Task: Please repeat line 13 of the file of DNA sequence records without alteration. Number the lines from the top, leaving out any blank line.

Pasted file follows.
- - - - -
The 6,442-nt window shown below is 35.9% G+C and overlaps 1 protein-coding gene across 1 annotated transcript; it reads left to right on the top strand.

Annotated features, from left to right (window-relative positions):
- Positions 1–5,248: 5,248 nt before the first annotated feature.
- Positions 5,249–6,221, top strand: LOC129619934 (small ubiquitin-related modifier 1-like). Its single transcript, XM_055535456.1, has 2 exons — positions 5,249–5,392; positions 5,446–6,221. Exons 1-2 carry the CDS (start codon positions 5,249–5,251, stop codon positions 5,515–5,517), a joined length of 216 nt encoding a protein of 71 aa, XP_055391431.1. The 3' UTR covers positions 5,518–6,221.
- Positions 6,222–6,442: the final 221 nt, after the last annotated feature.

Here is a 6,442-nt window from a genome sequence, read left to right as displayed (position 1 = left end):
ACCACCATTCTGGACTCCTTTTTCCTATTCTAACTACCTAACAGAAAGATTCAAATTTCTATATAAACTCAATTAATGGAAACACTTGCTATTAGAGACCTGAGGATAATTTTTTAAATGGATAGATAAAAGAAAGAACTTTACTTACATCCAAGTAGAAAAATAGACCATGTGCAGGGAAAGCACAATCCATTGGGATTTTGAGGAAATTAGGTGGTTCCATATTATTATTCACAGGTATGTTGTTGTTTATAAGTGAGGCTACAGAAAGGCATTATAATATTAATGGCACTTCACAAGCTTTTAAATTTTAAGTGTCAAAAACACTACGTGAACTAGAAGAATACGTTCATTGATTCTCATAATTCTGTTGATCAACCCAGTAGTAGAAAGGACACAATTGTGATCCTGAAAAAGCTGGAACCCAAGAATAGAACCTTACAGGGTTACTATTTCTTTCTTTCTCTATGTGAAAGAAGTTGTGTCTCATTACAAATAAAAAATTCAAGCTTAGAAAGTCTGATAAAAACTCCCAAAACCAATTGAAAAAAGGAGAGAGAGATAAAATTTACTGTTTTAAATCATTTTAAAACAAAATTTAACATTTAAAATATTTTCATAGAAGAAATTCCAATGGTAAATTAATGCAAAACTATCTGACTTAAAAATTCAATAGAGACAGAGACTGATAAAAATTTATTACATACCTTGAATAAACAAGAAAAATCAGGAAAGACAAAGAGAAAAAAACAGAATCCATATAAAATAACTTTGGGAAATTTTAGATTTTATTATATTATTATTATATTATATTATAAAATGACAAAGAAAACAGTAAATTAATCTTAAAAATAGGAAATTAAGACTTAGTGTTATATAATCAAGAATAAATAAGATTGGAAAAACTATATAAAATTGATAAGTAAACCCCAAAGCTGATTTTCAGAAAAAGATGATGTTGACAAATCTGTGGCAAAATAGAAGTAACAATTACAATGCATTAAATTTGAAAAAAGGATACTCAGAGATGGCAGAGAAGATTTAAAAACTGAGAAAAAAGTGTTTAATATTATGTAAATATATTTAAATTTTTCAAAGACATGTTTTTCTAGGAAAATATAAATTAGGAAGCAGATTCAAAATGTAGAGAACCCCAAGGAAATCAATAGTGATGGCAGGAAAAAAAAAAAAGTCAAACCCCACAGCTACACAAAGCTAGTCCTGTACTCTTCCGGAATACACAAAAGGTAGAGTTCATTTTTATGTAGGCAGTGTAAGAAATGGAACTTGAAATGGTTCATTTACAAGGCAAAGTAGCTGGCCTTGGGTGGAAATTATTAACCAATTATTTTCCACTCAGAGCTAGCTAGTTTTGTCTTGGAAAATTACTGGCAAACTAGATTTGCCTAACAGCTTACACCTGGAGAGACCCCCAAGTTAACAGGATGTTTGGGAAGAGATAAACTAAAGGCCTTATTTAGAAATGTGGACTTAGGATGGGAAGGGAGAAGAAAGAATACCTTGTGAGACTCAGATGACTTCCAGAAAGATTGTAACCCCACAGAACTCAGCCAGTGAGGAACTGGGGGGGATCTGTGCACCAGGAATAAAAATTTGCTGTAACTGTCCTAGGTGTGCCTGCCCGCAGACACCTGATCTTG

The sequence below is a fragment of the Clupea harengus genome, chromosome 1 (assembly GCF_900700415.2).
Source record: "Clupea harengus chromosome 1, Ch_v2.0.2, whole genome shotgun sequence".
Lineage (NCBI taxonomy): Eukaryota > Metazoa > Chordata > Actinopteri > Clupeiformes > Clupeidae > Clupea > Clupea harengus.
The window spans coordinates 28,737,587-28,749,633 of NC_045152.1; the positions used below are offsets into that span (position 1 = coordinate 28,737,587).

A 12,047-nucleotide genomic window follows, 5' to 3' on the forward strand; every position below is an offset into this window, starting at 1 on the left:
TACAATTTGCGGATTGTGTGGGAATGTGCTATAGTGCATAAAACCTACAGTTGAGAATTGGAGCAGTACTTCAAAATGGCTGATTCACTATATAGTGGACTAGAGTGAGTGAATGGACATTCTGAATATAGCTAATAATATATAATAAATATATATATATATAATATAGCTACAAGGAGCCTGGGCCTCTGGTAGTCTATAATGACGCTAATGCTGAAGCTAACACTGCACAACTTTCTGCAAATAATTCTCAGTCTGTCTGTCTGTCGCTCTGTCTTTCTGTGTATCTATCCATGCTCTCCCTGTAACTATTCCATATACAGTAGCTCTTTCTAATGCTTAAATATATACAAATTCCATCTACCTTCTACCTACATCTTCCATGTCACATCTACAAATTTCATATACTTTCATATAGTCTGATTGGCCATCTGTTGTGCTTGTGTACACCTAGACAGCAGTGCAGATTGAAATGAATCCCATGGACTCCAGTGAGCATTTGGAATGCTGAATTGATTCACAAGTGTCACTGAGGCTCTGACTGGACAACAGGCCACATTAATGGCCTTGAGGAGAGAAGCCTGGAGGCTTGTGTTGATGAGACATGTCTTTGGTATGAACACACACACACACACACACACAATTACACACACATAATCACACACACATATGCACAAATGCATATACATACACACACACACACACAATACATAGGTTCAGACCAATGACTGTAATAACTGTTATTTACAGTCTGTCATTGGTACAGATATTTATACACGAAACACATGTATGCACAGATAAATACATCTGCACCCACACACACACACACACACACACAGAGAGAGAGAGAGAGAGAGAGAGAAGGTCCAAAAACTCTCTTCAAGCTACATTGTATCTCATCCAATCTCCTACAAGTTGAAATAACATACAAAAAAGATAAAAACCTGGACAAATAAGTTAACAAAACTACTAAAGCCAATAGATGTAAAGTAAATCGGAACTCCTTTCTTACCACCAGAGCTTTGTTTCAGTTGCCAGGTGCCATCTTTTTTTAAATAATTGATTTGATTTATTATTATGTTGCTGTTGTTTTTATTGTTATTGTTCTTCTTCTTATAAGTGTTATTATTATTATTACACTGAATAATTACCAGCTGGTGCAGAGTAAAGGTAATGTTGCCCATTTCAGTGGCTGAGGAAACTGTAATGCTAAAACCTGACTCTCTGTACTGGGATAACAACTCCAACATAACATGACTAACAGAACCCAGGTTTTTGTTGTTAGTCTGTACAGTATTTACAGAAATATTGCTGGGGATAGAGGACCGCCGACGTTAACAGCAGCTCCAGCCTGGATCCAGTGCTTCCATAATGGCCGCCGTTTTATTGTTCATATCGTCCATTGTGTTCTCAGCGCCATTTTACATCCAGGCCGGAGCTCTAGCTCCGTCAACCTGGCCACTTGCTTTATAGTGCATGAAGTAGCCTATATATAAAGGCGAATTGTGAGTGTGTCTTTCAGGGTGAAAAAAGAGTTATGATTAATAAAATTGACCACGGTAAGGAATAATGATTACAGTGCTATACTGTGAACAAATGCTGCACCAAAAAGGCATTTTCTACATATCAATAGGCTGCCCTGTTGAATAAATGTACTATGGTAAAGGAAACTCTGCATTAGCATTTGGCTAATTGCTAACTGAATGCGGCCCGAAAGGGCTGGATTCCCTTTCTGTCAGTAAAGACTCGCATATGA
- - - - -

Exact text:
TACAATTTGCGGATTGTGTGGGAATGTGCTATAGTGCATAAAACCTACAGTTGAGAATTGGAGCAGTACTTCAAAATGGCTGATTCACTATATAGTGGACTAGAGTGAGTGAATGGACATTCTGAATATAGCTAATAATATATAATAAATATATATATATATAATATAGCTACAAGGAGCCTGGGCCTCTGGTAGTCTATAATGACGCTAATGCTGAAGCTAACACTGCACAACTTTCTGCAAATAATTCTCAGTCTGTCTGTCTGTCGCTCTGTCTTTCTGTGTATCTATCCATGCTCTCCCTGTAACTATTCCATATACAGTAGCTCTTTCTAATGCTTAAATATATACAAATTCCATCTACCTTCTACCTACATCTTCCATGTCACATCTACAAATTTCATATACTTTCATATAGTCTGATTGGCCATCTGTTGTGCTTGTGTACACCTAGACAGCAGTGCAGATTGAAATGAATCCCATGGACTCCAGTGAGCATTTGGAATGCTGAATTGATTCACAAGTGTCACTGAGGCTCTGACTGGACAACAGGCCACATTAATGGCCTTGAGGAGAGAAGCCTGGAGGCTTGTGTTGATGAGACATGTCTTTGGTATGAACACACACACACACACACACACAATTACACACACATAATCACACACACATATGCACAAATGCATATACATACACACACACACACACAATACATAGGTTCAGACCAATGACTGTAATAACTGTTATTTACAGTCTGTCATTGGTACAGATATTTATACACGAAACACATGTATGCACAGATAAATACATCTGCACCCACACACACACACACACACACACAGAGAGAGAGAGAGAGAGAGAGAGAAGGTCCAAAAACTCTCTTCAAGCTACATTGTATCTCATCCAATCTCCTACAAGTTGAAATAACATACAAAAAAGATAAAAACCTGGACAAATAAGTTAACAAAACTACTAAAGCCAATAGATGTAAAGTAAATCGGAACTCCTTTCTTACCACCAGAGCTTTGTTTCAGTTGCCAGGTGCCATCTTTTTTTAAATAATTGATTTGATTTATTATTATGTTGCTGTTGTTTTTATTGTTATTGTTCTTCTTCTTATAAGTGTTATTATTATTATTACACTGAATAATTACCAGCTGGTGCAGAGTAAAGGTAATGTTGCCCATTTCAGTGGCTGAGGAAACTGTAATGCTAAAACCTGACTCTCTGTACTGGGATAACAACTCCAACATAACATGACTAACAGAACCCAGGTTTTTGTTGTTAGTCTGTACAGTATTTACAGAAATATTGCTGGGGATAGAGGACCGCCGACGTTAACAGCAGCTCCAGCCTGGATCCAGTGCTTCCATAATGGCCGCCGTTTTATTGTTCATATCGTCCATTGTGTTCTCAGCGCCATTTTACATCCAGGCCGGAGCTCTAGCTCCGTCAACCTGGCCACTTGCTTTATAGTGCATGAAGTAGCCTATATATAAAGGCGAATTGTGAGTGTGTCTTTCAGGGTGAAAAAAGAGTTATGATTAATAAAATTGACCACGGTAAGGAATAATGATTACAGTGCTATACTGTGAACAAATGCTGCACCAAAAAGGCATTTTCTACATATCAATAGGCTGCCCTGTTGAATAAATGTACTATGGTAAAGGAAACTCTGCATTAGCATTTGGCTAATTGCTAACTGAATGCGGCCCGAAAGGGCTGGATTCCCTTTCTGTCAGTAAAGACTCGCATATGA